There’s just something so enthralling about Guava Island, and it is difficult to pinpoint exactly what. Perhaps it is the fact that it is a film that humbly celebrates the power of music – Deni’s livelihood is defined by the strumming of his guitar, and in his eyes, there is no better way to unite a divided, downbeaten community quite like bringing them together through music. Featuring reimaginings of some of Childish Gambino’s best recent songs, such as “This Is America” and “Summertime Magic”, Guava Island isn’t merely a vanity opportunity for Glover, but rather a musically-driven passion project that uses his music, which already manage to tell their own story, and by placing them in a new environment and giving them narrative context, they take on a new meaning, and become positively electrifying in the process. The restaging of “This Is America” in particular follows a similar path as the now-iconic music video, yet still has its own unique approach. Music is a powerful medium, and Guava Island does portray the raw impact it can have – and seeing these songs performed in the beautiful Cuban locations was extraordinary in itself and allowed some artistic liberty to be taken in terms of the storytelling structure. In essence, Guava Island is a lot of things, and it has its flaws – but being boring or unexciting is certainly not one of them.
Perhaps another key to the success of Guava Island is that it is a vibrant, easy-going and utterly gorgeous film – from beginning to end, it pulsates with colour, and in both the gorgeous animated sequences that bookend the film, or in the live-action portion, where Murai’s directorial vision allows him to explore the Cuban surroundings with a very keen eye that allows for the creation of an entirely new fictional world within a well-known but underexplored nation. It is certainly a film more concerned with ruminating on themes rather than telling a straightforward story – at 54 minutes, it’s extremely brief, and while there is a central story at the core, it isn’t one that can be considered all that complex, with every narrative moment seeming to work towards the heartbreaking but powerful ending to the film, which hits harder than we’d expect. Christian Sprenger’s cinematography is impeccable, and the way the locations are captured with such gritty beauty is a highlight to this film that is already brimming with sheer ambition. Perhaps the presence of too much audacity could be this film’s downfall for some, because while it is certainly gorgeous (very few could deny not finding this film at least aesthetically pleasing), the shortcomings in the storytelling may be distracting. Not everyone wants a meditative reflection on music and capitalism and would much prefer a fully-realized story. It doesn’t make Guava Island a bad film at all, but rather one that can polarize audiences, some of which don’t find the brand of subversive postmodernism particularly endearing. The good news is that most people who like Donald Glover will most likely enjoy this, and it fits well within his wheelhouse, but just being experimental enough to not be predictable.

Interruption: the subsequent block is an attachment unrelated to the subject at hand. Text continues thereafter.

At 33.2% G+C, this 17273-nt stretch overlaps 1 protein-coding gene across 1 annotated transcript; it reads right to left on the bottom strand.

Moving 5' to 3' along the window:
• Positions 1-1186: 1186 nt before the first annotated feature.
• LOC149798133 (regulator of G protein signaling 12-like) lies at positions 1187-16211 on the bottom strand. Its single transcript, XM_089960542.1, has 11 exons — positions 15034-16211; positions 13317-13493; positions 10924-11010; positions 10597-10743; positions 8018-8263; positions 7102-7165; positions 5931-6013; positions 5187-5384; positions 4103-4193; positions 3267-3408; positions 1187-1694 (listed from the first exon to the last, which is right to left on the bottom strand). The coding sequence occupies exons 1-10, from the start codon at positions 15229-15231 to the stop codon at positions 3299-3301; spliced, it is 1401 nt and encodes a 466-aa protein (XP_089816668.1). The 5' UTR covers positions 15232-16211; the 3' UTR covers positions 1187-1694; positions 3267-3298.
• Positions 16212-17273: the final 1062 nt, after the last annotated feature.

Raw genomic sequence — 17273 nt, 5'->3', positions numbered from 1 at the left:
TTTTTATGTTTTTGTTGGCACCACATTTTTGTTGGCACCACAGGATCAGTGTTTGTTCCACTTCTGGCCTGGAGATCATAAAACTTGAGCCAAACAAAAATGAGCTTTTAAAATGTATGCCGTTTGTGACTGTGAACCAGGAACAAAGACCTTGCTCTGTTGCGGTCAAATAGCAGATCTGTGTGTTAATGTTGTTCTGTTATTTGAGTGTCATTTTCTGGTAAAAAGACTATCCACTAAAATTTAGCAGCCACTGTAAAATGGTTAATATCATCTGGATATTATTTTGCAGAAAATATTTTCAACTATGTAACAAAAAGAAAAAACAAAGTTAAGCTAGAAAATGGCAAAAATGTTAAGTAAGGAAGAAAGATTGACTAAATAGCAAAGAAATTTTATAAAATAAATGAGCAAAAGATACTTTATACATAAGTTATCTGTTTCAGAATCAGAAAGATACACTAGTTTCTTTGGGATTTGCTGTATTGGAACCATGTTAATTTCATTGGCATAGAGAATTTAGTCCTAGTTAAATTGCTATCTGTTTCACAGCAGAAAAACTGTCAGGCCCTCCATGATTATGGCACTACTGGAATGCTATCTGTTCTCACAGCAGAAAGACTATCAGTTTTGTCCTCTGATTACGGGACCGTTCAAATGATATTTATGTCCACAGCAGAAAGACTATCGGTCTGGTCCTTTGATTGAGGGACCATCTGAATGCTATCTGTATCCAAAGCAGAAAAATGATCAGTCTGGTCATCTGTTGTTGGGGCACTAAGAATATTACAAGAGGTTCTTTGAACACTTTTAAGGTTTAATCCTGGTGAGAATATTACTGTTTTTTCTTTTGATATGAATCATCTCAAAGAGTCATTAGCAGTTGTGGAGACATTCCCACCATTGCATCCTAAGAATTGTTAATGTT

Guava Island is an interesting experiment at the very least, and one that allows all involved the opportunity to branch into new territory. Hiro Murai is undeniably the person who benefits the most from this film – it is a great debut for him, as it allows him to showcase his unique style and his ability to work in something longform rather than episodic contributions. Donald Glover is having a lot of fun, and in bringing along Rihanna, he gives her the opportunity to convey her talents that extend beyond that of a singer, but also that of an actress able to play a complex role. Guava Island is not a film that really can be understood on its own terms – whether it be its unique release strategy, or the fact that no one is quite sure of what this film actually is (some still assert that its more of a long-form collection of music videos, others a visual album), or the duration, with Guava Island being too long to be a short film, too short to be a fully-formed feature film. Surprisingly, while we can all appreciate a film that gets to the point and is economical with its time, it is doubtful anyone would have begrudged an extra thirty minutes being added to this film, to allow it to explore some of its more underdeveloped plot threads, but perhaps at the expense of the emotional impact the ending has. Guava Island is a film that may not be adored by all, but it certainly can be widely-admired, and it has a particular charm that elevates it. Ultimately, Guava Island is a playful, entertaining piece, and one that proves that sometimes a film having fun is more than enough, and, that’s a point made abundantly clear with this delightful little film.